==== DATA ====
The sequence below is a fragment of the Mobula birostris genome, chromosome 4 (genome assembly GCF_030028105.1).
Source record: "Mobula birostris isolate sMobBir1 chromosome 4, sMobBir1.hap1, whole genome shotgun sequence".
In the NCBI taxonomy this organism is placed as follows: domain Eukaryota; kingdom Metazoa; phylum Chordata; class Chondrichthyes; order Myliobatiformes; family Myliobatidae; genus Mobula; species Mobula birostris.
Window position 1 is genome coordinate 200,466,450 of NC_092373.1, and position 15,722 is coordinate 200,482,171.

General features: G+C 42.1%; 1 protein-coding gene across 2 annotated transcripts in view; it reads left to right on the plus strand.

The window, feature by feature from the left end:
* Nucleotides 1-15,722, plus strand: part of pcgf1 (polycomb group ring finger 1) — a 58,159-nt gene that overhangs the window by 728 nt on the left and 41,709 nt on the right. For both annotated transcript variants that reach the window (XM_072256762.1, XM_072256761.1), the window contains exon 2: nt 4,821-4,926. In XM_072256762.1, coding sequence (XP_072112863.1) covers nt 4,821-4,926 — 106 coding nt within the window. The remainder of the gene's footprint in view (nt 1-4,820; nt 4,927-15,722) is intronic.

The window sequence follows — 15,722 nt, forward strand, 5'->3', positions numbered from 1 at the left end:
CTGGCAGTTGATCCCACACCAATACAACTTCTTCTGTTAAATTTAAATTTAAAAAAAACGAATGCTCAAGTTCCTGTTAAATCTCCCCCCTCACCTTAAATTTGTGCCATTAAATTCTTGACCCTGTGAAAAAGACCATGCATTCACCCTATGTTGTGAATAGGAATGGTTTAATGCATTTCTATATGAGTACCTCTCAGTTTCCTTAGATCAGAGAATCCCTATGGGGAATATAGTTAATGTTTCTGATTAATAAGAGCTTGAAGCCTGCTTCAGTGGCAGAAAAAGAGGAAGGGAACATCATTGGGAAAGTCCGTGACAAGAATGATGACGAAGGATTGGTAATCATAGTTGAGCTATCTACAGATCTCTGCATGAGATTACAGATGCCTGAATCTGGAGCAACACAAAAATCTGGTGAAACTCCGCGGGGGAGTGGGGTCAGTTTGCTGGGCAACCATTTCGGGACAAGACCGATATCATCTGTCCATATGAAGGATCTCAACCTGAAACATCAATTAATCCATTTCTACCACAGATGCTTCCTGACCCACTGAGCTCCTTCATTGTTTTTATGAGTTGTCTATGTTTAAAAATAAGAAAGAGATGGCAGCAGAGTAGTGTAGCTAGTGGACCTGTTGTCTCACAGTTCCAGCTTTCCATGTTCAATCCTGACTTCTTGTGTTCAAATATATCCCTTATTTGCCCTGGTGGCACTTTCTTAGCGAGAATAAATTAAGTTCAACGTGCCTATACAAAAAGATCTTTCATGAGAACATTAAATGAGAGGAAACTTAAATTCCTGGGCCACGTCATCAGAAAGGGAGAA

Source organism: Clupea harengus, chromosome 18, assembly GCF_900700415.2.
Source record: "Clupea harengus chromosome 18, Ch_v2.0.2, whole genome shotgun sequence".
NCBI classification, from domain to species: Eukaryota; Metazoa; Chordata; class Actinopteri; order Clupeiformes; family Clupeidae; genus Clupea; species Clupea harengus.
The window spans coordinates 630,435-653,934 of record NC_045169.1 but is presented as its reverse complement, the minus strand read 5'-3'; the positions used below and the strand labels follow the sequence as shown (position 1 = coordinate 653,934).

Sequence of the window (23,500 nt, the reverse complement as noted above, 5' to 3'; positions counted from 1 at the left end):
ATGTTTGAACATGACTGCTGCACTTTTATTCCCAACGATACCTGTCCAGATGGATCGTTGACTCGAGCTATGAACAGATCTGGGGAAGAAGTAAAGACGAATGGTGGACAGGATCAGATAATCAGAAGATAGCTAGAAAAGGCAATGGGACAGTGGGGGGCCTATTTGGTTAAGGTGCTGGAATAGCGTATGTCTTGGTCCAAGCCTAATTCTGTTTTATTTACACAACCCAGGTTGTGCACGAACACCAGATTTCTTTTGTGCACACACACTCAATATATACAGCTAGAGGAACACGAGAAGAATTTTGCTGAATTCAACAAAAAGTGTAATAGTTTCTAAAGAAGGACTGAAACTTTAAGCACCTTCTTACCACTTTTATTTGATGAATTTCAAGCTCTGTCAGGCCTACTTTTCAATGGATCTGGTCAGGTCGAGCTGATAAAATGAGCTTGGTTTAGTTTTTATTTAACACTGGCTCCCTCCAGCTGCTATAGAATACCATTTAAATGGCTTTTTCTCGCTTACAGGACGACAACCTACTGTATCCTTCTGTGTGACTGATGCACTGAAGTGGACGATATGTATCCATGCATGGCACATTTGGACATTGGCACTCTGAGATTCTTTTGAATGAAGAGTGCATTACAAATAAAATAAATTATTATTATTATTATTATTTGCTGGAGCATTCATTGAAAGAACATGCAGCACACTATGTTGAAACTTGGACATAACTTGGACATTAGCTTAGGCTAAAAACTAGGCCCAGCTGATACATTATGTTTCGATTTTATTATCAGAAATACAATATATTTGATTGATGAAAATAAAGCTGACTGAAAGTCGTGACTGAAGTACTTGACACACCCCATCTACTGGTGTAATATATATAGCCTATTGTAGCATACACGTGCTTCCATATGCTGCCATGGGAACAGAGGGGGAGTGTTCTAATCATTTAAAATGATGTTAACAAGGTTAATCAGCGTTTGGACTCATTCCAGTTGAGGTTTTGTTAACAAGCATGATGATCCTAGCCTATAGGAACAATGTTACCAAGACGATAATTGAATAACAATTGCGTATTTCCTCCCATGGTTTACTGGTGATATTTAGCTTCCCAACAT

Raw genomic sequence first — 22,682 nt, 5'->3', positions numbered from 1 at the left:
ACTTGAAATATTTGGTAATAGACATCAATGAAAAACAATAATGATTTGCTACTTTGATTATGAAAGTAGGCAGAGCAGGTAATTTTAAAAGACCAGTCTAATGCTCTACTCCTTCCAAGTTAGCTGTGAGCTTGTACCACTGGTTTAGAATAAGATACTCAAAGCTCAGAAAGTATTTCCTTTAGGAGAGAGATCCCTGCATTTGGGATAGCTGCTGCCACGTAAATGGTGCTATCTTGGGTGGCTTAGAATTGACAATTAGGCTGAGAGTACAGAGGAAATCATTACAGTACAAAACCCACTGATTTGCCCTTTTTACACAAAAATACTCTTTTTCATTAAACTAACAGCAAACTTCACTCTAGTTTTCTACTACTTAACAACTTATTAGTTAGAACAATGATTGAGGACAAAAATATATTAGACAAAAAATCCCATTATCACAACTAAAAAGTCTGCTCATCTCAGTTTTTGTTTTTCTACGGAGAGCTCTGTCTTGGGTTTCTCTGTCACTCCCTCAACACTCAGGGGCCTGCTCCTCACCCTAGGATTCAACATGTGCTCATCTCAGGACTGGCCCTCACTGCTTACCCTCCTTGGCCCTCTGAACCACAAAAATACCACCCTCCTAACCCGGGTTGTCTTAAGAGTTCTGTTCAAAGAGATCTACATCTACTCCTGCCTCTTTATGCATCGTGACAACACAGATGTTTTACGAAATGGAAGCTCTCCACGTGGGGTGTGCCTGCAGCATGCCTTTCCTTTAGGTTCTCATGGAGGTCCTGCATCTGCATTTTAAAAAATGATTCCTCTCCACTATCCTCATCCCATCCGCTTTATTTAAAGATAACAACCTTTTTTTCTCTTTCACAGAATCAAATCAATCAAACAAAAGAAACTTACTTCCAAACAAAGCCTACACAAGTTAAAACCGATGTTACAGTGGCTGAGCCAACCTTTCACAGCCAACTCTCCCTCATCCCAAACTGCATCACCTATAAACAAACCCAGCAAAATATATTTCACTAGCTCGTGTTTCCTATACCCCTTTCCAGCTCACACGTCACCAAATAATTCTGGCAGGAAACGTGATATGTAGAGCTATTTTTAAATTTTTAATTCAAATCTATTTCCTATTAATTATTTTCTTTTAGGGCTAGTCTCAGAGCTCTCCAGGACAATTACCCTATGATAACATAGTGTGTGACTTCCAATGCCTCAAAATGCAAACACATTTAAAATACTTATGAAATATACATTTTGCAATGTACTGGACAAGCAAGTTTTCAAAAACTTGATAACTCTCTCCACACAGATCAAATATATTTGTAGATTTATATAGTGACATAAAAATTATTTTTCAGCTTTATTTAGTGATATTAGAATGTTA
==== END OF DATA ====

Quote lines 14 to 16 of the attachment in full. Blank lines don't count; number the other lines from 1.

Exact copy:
Sequence of the window (23,500 nt, the reverse complement as noted above, 5' to 3'; positions counted from 1 at the left end):
ATGTTTGAACATGACTGCTGCACTTTTATTCCCAACGATACCTGTCCAGATGGATCGTTGACTCGAGCTATGAACAGATCTGGGGAAGAAGTAAAGACGAATGGTGGACAGGATCAGATAATCAGAAGATAGCTAGAAAAGGCAATGGGACAGTGGGGGGCCTATTTGGTTAAGGTGCTGGAATAGCGTATGTCTTGGTCCAAGCCTAATTCTGTTTTATTTACACAACCCAGGTTGTGCACGAACACCAGATTTCTTTTGTGCACACACACTCAATATATACAGCTAGAGGAACACGAGAAGAATTTTGCTGAATTCAACAAAAAGTGTAATAGTTTCTAAAGAAGGACTGAAACTTTAAGCACCTTCTTACCACTTTTATTTGATGAATTTCAAGCTCTGTCAGGCCTACTTTTCAATGGATCTGGTCAGGTCGAGCTGATAAAATGAGCTTGGTTTAGTTTTTATTTAACACTGGCTCCCTCCAGCTGCTATAGAATACCATTTAAATGGCTTTTTCTCGCTTACAGGACGACAACCTACTGTATCCTTCTGTGTGACTGATGCACTGAAGTGGACGATATGTATCCATGCATGGCACATTTGGACATTGGCACTCTGAGATTCTTTTGAATGAAGAGTGCATTACAAATAAAATAAATTATTATTATTATTATTATTTGCTGGAGCATTCATTGAAAGAACATGCAGCACACTATGTTGAAACTTGGACATAACTTGGACATTAGCTTAGGCTAAAAACTAGGCCCAGCTGATACATTATGTTTCGATTTTATTATCAGAAATACAATATATTTGATTGATGAAAATAAAGCTGACTGAAAGTCGTGACTGAAGTACTTGACACACCCCATCTACTGGTGTAATATATATAGCCTATTGTAGCATACACGTGCTTCCATATGCTGCCATGGGAACAGAGGGGGAGTGTTCTAATCATTTAAAATGATGTTAACAAGGTTAATCAGCGTTTGGACTCATTCCAGTTGAGGTTTTGTTAACAAGCATGATGATCCTAGCCTATAGGAACAATGTTACCAAGACGATAATTGAATAACAATTGCGTATTTCCTCCCATGGTTTACTGGTGATATTTAGCTTCCCAACAT

Raw genomic sequence first — 22,682 nt, 5'->3', positions numbered from 1 at the left: